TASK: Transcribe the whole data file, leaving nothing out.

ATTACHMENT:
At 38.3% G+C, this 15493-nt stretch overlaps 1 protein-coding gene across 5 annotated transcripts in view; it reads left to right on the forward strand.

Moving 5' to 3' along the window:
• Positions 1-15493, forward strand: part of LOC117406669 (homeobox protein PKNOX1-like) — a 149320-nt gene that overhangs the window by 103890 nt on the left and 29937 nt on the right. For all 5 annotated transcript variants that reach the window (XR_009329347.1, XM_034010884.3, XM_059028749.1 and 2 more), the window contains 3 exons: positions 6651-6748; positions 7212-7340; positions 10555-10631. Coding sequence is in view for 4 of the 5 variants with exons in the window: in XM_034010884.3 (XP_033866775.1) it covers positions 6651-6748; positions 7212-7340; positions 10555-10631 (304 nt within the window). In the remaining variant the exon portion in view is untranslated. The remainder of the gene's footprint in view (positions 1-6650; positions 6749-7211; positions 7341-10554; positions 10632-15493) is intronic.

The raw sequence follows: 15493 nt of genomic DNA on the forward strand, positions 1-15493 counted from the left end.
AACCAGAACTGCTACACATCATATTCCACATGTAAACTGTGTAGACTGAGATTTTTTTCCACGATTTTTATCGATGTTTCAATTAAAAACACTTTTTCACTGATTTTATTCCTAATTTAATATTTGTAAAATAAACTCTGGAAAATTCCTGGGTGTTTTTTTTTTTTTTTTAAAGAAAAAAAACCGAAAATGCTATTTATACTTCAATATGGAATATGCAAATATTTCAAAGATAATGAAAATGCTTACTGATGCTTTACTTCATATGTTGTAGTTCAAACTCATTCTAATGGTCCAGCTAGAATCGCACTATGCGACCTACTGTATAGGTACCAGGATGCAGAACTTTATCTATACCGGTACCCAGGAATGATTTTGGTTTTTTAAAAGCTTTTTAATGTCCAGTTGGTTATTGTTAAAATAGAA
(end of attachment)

At 38.3% G+C, this 15493-nt stretch overlaps 1 protein-coding gene across 5 annotated transcripts in view; it reads left to right on the forward strand.

Moving 5' to 3' along the window:
• Positions 1-15493, forward strand: part of LOC117406669 (homeobox protein PKNOX1-like) — a 149320-nt gene that overhangs the window by 103890 nt on the left and 29937 nt on the right. For all 5 annotated transcript variants that reach the window (XR_009329347.1, XM_034010884.3, XM_059028749.1 and 2 more), the window contains 3 exons: positions 6651-6748; positions 7212-7340; positions 10555-10631. Coding sequence is in view for 4 of the 5 variants with exons in the window: in XM_034010884.3 (XP_033866775.1) it covers positions 6651-6748; positions 7212-7340; positions 10555-10631 (304 nt within the window). In the remaining variant the exon portion in view is untranslated. The remainder of the gene's footprint in view (positions 1-6650; positions 6749-7211; positions 7341-10554; positions 10632-15493) is intronic.

The raw sequence follows: 15493 nt of genomic DNA on the forward strand, positions 1-15493 counted from the left end.
AACCAGAACTGCTACACATCATATTCCACATGTAAACTGTGTAGACTGAGATTTTTTTCCACGATTTTTATCGATGTTTCAATTAAAAACACTTTTTCACTGATTTTATTCCTAATTTAATATTTGTAAAATAAACTCTGGAAAATTCCTGGGTGTTTTTTTTTTTTTTTTAAAGAAAAAAAACCGAAAATGCTATTTATACTTCAATATGGAATATGCAAATATTTCAAAGATAATGAAAATGCTTACTGATGCTTTACTTCATATGTTGTAGTTCAAACTCATTCTAATGGTCCAGCTAGAATCGCACTATGCGACCTACTGTATAGGTACCAGGATGCAGAACTTTATCTATACCGGTACCCAGGAATGATTTTGGTTTTTTAAAAGCTTTTTAATGTCCAGTTGGTTATTGTTAAAATAGAA